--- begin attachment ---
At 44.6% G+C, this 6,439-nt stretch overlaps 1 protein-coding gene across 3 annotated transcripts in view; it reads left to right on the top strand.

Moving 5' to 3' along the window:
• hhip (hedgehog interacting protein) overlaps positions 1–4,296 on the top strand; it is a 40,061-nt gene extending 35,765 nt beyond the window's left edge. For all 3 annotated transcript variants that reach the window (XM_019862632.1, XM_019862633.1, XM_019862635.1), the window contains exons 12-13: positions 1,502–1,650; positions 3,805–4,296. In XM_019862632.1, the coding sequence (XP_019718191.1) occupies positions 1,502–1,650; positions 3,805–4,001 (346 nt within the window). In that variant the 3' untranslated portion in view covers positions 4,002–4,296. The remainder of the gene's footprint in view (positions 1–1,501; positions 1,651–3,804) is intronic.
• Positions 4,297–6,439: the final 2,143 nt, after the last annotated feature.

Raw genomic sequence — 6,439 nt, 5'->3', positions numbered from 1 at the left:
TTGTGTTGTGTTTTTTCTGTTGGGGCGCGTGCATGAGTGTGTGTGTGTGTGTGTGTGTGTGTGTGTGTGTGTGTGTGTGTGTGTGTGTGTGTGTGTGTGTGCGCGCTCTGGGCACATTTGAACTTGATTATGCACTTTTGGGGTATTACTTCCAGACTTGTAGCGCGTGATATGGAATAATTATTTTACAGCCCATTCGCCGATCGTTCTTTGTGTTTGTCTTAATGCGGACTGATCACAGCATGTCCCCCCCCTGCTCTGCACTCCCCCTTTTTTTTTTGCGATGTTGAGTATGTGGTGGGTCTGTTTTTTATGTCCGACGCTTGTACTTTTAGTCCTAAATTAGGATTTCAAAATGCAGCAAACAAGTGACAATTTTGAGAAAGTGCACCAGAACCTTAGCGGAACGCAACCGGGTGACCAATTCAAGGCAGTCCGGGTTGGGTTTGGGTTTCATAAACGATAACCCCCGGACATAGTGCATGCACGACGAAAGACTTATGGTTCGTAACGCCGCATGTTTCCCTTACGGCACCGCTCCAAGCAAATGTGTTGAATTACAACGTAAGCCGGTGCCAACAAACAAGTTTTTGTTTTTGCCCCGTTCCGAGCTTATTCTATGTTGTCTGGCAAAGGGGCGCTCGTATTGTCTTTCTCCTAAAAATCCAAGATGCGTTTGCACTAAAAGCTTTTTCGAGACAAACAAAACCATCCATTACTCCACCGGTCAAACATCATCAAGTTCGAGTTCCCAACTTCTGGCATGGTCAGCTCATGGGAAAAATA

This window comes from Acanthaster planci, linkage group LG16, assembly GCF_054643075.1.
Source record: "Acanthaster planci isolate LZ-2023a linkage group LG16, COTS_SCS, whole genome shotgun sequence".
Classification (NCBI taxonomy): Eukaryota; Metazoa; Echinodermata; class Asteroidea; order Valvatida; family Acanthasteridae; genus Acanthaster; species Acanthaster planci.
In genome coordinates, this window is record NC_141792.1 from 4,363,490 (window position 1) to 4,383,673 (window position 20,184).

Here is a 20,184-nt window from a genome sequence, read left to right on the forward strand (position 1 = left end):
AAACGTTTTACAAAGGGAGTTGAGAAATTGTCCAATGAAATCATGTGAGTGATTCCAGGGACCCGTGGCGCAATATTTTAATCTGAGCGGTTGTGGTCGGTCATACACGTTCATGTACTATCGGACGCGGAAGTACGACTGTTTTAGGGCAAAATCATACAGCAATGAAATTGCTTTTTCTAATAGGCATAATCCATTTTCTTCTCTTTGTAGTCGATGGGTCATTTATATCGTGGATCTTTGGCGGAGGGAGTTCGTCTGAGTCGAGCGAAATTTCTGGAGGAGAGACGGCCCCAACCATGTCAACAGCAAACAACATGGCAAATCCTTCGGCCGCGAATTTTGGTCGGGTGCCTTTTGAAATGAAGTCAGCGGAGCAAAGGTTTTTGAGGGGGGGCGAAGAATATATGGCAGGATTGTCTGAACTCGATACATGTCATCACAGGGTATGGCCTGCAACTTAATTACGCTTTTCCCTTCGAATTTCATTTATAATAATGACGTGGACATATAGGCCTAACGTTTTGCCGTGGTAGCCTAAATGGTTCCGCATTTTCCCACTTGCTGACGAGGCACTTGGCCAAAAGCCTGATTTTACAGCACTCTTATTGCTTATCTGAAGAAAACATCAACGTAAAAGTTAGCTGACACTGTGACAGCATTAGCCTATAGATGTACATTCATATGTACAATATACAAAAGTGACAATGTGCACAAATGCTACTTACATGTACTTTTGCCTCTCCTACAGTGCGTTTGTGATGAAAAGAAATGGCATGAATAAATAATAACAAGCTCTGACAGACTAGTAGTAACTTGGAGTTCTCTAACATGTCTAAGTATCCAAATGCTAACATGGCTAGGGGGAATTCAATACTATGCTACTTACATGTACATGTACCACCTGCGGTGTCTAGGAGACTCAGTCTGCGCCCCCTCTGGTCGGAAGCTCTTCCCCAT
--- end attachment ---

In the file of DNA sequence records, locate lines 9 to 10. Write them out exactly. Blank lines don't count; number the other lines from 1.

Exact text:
Classification (NCBI taxonomy): Eukaryota; Metazoa; Echinodermata; class Asteroidea; order Valvatida; family Acanthasteridae; genus Acanthaster; species Acanthaster planci.
In genome coordinates, this window is record NC_141792.1 from 4,363,490 (window position 1) to 4,383,673 (window position 20,184).